The author of the Cubie Report into student finance in 1999 has called on the banking and finance sector to play its part in securing higher education funding.
Sir Andrew Cubie, who led the independent inquiry into student finance a decade ago, told a higher education conference in Edinburgh last week that Scotland needed a "mixed economy" of funding for higher education, with contributions from the state, graduates, business, trusts and individuals.
But the financial sector should offer the means of guaranteeing graduate contributions, he argued.
"Scotland should charge its financial and banking community to produce financial instruments to securitise the income streams which will arise from graduate contributions," said Sir Andrew.
He wished the search for a Scottish solution to funding the higher education sector had happened two years ago instead of now, when "the enemy is at the door" and Scotland is having to respond to the Browne review of higher education funding and student support in England.
The Cubie report led to the creation of the graduate endowment fund, albeit in a different format from its recommendations. The fund was scrapped by the SNP Government two years ago.
Sir Andrew said although the Scottish Government's policy of full funding of HE from the public purse was "a laudable ambition", it needed to have its feet set more in reality.
It should re-balance its public expenditure away from HE in favour of early years provision, he said, particularly in light of Scotland's 20 per cent levels of poor literacy and numeracy.
`We have to manage graduate expectations'
It takes many graduates three to five years to get a degree-level job, delegates heard.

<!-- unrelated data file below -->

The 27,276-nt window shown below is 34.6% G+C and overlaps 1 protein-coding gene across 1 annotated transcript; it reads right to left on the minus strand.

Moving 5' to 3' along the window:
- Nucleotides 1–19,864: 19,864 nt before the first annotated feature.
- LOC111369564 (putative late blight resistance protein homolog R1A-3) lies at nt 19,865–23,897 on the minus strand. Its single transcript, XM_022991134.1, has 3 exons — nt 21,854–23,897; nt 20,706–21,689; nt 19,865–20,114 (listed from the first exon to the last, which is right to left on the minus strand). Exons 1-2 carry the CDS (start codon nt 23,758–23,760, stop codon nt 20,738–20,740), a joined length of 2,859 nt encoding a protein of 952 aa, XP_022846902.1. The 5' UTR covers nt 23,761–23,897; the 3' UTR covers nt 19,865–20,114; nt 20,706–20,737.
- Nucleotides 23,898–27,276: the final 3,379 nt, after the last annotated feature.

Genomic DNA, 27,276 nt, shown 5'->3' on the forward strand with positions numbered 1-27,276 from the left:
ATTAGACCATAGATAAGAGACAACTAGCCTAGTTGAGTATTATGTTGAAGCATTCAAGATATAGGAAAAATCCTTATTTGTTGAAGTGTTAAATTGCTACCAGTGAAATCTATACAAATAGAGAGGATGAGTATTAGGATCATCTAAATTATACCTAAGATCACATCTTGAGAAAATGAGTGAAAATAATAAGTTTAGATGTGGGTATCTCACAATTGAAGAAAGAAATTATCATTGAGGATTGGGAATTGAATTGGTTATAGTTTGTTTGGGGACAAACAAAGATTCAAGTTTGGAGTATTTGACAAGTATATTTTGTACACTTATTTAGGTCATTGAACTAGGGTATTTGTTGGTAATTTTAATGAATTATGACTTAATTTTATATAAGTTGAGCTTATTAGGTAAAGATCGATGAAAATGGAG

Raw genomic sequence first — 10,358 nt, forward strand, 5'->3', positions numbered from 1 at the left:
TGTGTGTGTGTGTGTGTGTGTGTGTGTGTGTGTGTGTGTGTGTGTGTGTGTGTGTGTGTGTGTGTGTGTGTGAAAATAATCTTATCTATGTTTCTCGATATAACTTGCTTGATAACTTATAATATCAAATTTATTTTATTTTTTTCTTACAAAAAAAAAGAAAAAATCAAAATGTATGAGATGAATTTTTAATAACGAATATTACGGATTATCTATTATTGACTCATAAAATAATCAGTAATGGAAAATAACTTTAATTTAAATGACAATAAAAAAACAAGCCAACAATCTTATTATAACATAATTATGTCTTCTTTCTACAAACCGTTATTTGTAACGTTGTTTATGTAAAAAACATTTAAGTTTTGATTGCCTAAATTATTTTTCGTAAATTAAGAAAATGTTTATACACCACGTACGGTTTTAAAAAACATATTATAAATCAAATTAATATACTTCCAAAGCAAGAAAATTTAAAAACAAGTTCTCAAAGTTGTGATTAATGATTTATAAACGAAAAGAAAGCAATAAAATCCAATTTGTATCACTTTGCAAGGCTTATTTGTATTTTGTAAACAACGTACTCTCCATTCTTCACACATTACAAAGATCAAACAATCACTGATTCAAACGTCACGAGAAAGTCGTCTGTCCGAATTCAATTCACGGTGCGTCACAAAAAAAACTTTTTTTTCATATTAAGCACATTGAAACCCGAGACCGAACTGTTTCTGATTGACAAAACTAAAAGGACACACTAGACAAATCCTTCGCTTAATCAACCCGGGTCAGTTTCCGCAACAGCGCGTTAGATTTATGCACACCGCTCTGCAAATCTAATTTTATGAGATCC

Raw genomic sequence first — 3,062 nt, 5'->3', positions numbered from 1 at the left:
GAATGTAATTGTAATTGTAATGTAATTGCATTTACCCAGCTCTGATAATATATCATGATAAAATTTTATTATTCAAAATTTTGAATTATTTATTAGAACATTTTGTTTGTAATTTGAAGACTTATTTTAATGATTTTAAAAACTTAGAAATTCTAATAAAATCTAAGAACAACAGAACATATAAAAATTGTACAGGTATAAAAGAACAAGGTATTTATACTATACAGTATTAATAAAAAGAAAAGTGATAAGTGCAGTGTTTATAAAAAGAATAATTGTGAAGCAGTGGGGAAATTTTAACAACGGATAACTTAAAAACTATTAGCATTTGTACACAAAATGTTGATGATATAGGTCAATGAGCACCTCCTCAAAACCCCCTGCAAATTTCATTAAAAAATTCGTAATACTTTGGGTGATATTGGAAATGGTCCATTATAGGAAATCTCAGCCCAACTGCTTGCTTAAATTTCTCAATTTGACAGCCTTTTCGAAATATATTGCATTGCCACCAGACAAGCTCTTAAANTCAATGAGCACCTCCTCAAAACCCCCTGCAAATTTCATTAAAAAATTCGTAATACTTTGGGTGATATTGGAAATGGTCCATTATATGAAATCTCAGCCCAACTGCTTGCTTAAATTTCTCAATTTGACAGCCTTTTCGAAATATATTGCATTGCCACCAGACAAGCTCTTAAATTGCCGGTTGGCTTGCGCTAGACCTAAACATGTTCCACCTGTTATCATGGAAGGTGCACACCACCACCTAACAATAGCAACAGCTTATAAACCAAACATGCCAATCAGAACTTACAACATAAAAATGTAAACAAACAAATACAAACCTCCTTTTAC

Linda Murdoch, convener of the Association of Graduate Careers Advisory Service (Scotland), said a third of all call-centre workers were graduates, according to conservative estimates, although the figure could be as high as 70 per cent.
She told the conference that media reports about high graduate unemployment misrepresented the true situation.
"There are plenty of jobs out there but often not the kind that graduates think they should do. We have to manage expectations for graduates," she said.
Jobs previously seen as "working-class" jobs, in areas such as hospitality, were now being used as a starting point for graduates.
"The message is that in order to get any decent start in terms of a career, you need to do a degree," she said. "Parents will say, `Can I afford not to send my child to university?'" she predicted.
The next few years, under falling budgets, would see a growing demand for courses with work placements and internships, she said.
Earlier this week, a UK-wide study of the graduate class of 2009 found that 8.9 per cent were out of work in January 2010. The Higher Education Careers Services Unit said the last time graduate unemployment hit this level was in 1993.